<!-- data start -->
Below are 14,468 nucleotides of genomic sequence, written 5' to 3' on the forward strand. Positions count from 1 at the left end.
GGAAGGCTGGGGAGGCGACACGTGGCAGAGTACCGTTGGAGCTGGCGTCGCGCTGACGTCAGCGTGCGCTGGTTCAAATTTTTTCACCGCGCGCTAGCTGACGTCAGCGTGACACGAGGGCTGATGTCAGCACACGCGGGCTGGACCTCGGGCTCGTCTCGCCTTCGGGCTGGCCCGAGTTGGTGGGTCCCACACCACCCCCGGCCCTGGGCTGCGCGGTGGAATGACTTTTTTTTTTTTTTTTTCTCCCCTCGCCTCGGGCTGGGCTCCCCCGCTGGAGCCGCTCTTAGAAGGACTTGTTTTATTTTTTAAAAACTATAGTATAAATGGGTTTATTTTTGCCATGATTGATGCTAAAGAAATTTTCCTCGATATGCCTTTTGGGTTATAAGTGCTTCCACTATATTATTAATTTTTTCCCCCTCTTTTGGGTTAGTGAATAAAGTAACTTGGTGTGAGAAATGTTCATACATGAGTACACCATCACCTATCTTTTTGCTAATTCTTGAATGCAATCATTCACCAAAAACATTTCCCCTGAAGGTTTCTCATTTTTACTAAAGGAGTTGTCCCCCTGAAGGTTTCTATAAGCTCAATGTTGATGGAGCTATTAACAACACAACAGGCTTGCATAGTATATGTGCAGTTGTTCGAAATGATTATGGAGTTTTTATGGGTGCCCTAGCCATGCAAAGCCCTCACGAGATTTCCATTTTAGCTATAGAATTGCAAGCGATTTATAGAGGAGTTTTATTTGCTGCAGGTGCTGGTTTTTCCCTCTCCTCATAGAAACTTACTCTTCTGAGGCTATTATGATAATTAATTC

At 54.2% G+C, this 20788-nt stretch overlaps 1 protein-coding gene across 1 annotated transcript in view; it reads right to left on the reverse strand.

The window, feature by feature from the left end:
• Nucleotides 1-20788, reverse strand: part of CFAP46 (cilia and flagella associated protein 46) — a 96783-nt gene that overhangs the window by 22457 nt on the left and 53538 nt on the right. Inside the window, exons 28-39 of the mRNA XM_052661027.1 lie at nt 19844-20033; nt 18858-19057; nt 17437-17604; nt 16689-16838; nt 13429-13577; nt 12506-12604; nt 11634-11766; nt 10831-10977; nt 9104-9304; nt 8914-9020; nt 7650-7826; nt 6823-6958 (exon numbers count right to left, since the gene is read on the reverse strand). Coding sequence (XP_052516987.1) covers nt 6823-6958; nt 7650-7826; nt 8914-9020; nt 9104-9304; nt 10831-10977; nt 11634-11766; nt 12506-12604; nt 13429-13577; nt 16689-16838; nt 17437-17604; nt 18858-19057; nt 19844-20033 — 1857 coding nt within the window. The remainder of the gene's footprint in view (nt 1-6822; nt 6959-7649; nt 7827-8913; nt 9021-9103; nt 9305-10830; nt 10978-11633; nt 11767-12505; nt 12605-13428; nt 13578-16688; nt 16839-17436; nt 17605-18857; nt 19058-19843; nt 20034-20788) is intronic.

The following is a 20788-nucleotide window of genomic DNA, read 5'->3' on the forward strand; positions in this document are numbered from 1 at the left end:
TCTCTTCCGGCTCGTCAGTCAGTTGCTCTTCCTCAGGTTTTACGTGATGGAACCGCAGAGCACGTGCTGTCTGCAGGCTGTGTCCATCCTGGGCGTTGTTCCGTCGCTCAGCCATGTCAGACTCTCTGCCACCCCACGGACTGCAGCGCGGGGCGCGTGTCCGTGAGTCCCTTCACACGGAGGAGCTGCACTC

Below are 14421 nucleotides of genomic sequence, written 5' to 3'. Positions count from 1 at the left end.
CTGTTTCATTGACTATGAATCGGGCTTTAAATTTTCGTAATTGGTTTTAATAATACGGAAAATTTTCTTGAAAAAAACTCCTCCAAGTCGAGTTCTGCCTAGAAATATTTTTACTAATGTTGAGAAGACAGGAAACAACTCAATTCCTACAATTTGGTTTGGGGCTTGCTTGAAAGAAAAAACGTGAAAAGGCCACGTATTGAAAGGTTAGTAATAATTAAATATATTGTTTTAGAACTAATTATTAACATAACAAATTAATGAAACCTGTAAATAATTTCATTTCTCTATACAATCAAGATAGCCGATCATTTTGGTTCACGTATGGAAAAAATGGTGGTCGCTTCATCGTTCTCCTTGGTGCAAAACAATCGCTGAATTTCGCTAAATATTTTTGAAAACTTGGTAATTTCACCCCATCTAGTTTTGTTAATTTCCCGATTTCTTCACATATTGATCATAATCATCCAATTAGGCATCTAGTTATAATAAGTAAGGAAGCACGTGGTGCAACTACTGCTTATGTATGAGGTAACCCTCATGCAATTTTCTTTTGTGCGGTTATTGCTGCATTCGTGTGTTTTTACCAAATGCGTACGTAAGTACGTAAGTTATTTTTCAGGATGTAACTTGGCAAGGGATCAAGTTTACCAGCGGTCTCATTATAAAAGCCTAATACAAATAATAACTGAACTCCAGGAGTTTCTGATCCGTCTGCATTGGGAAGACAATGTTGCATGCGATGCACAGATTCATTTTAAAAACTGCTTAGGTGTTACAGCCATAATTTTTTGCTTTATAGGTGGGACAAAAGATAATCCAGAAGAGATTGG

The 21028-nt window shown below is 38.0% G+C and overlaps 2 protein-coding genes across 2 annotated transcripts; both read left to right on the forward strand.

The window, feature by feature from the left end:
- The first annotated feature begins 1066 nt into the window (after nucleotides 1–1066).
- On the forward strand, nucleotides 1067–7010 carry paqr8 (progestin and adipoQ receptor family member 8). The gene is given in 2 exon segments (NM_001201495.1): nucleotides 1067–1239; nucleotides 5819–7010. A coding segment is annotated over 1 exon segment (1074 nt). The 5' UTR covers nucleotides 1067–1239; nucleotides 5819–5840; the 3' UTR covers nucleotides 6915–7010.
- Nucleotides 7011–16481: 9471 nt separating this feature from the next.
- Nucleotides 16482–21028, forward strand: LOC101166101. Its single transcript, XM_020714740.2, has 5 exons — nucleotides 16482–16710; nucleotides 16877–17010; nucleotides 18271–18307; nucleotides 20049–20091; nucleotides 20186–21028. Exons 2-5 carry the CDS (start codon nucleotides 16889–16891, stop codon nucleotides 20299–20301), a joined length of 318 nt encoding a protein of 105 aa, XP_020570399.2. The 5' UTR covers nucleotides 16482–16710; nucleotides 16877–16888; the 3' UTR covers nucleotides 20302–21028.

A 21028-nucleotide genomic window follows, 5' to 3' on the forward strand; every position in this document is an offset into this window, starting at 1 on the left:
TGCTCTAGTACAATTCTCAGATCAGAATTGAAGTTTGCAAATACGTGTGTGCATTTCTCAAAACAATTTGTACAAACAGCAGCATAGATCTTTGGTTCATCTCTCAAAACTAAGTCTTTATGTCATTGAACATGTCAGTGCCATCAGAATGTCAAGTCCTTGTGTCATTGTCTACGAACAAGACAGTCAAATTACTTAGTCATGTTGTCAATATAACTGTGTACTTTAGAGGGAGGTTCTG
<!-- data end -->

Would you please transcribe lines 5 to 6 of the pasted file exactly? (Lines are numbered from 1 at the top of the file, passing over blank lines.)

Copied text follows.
• Nucleotides 1-20788, reverse strand: part of CFAP46 (cilia and flagella associated protein 46) — a 96783-nt gene that overhangs the window by 22457 nt on the left and 53538 nt on the right. Inside the window, exons 28-39 of the mRNA XM_052661027.1 lie at nt 19844-20033; nt 18858-19057; nt 17437-17604; nt 16689-16838; nt 13429-13577; nt 12506-12604; nt 11634-11766; nt 10831-10977; nt 9104-9304; nt 8914-9020; nt 7650-7826; nt 6823-6958 (exon numbers count right to left, since the gene is read on the reverse strand). Coding sequence (XP_052516987.1) covers nt 6823-6958; nt 7650-7826; nt 8914-9020; nt 9104-9304; nt 10831-10977; nt 11634-11766; nt 12506-12604; nt 13429-13577; nt 16689-16838; nt 17437-17604; nt 18858-19057; nt 19844-20033 — 1857 coding nt within the window. The remainder of the gene's footprint in view (nt 1-6822; nt 6959-7649; nt 7827-8913; nt 9021-9103; nt 9305-10830; nt 10978-11633; nt 11767-12505; nt 12605-13428; nt 13578-16688; nt 16839-17436; nt 17605-18857; nt 19058-19843; nt 20034-20788) is intronic.

The following is a 20788-nucleotide window of genomic DNA, read 5'->3' on the forward strand; positions in this document are numbered from 1 at the left end: